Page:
A Ph.D. in economics is not required to figure out what makes Oregon go.
All it takes is a car.
A drive through the Willamette Valley will reveal vast acreages devoted to nurseries, sheep, cattle, berries, wine grapes, tree fruit, hazelnut trees, seed crops — the list grows as you travel. Turn in any direction and you’ll see timber. Cross the Cascades and head east and you see more livestock, pastures, hay, wheat, potatoes and onions. Head west and you’ll see dairies. Go toward the ocean and turn south and you’ll find cranberries. More than 220 crops are grown in the state.
While cities such as Portland specialize in marketing their weirdness, coffee shops and donuts, much of the rest of Oregon’s economy can be summed up in a single word: agriculture.
The USDA tells us there are 35,439 farms encompassing 16.4 million acres of Oregon.
This same picture is seen in Washington, with 37,249 farms on 15 million acres, Idaho with 24,814 farms on 11.5 million acres and California with 77,864 farms on 25 million acres.
Together, the 175,366 farms and ranches in those four states produce crops and livestock with a market value of about $70 billion each year.
That’s big, and for young people across the West that level of economic activity also means big opportunities. By 2020, companies will need to fill a projected 57,000 agricultural jobs, most in management.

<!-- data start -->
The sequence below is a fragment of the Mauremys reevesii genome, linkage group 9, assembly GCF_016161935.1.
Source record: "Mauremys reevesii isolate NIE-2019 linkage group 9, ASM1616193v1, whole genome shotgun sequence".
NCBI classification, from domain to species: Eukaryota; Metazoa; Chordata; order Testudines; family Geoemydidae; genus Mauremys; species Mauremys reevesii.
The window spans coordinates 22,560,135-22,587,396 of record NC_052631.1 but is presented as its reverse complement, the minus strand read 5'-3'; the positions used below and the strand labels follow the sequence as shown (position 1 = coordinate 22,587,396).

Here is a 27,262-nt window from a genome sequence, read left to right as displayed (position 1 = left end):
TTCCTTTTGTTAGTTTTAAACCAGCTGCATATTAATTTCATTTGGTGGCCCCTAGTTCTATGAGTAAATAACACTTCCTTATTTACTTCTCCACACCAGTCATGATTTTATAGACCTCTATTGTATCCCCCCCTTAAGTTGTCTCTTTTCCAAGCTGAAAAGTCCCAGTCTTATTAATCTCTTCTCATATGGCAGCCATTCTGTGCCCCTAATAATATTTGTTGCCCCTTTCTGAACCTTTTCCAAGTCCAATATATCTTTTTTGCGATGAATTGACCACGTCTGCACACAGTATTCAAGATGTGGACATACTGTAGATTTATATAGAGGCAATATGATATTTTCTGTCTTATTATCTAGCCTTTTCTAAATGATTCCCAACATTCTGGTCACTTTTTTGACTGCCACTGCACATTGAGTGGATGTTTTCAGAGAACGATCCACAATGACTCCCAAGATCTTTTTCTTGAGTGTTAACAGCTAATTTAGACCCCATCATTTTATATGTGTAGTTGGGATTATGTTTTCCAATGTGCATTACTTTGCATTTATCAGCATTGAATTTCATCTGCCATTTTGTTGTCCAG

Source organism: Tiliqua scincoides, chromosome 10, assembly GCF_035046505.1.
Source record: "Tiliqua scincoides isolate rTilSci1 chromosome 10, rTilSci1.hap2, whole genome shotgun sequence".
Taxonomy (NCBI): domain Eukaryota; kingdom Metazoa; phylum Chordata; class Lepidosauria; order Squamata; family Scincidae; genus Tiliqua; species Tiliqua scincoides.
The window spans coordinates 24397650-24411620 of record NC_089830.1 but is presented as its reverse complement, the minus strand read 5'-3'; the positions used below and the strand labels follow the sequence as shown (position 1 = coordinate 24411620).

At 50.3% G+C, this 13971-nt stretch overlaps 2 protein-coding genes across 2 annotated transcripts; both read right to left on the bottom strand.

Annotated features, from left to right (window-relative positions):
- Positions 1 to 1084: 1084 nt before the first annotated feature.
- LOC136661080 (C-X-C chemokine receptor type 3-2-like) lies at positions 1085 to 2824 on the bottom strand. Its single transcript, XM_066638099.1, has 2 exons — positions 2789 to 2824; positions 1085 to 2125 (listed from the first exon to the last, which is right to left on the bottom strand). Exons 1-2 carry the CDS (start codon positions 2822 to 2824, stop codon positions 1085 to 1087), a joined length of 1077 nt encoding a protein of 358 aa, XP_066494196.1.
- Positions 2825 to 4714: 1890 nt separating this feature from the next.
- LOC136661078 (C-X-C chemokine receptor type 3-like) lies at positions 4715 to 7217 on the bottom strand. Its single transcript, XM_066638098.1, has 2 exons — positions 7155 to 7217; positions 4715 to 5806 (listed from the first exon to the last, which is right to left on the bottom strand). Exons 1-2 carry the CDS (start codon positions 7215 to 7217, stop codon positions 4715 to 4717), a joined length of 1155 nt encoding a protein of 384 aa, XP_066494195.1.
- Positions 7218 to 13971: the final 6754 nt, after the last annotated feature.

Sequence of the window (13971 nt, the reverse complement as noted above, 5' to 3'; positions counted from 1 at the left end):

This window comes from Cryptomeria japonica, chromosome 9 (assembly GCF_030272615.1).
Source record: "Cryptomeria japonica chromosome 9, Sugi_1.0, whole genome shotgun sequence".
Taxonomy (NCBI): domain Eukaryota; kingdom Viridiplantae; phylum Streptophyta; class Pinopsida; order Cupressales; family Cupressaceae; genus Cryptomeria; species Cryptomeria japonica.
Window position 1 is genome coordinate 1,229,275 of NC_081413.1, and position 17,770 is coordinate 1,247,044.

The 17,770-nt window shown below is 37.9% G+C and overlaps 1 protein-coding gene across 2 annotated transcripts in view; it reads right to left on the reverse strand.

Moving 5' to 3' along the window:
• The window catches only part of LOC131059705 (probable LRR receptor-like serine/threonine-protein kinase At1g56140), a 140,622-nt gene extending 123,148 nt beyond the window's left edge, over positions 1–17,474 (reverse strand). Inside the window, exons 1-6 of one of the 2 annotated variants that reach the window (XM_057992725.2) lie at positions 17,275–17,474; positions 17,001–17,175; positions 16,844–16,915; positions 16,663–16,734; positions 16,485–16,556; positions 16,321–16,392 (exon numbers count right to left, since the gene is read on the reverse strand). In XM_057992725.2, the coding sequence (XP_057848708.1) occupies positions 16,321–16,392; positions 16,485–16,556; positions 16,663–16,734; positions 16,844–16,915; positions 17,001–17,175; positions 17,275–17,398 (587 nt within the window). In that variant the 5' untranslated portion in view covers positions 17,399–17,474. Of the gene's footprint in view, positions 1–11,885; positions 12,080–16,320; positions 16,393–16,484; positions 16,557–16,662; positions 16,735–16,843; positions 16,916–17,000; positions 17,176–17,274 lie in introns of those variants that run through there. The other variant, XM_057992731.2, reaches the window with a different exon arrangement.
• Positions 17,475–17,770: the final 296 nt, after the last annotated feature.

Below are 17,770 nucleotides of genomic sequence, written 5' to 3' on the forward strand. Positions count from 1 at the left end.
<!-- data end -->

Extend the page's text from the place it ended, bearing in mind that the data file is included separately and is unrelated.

Community colleges and land-grant universities have long been the place to learn about agriculture, food processing and other associated fields. Researchers at Oregon State University, Washington State University, the University of Idaho and the University of California system and its many campuses have led the way to breakthroughs in agronomy, genetics and hundreds of other areas.
But there’s an exciting development taking place among the region’s private universities. They are taking notice of the opportunities agriculture presents and also offering their students ag-related courses and degrees.
Corban University, a small Christian college near Salem, Ore., recently announced it will offer classes in agribusiness next fall through its school of business. Ultimately, Corban plans to start a college of agricultural studies.
Other private universities and colleges also see the opportunities in agriculture.
Brigham Young University-Idaho in Rexburg, Idaho, is listed among the best colleges for agricultural sciences in the nation. Students there do research at the university’s 190-acre farm. The agricultural program’s biggest problem is producing enough graduates to meet the needs of the industry, professors there say.
Researchers at Northwest Nazarene University in Nampa, Idaho, also have agriculture on their minds. Using a USDA specialty crop block grant, they have been developing a drone that can scan a field in a few minutes and help farmers determine the condition of their crops.
These are exciting times for agriculture — and ag education. More students are learning the skills and gaining the backgrounds they’ll need for a career in agriculture. And more colleges and universities are joining the region’s community colleges and land-grant universities in helping their students find professions in agriculture.
They recognize the opportunities that await their students.
All they have to do is take a drive.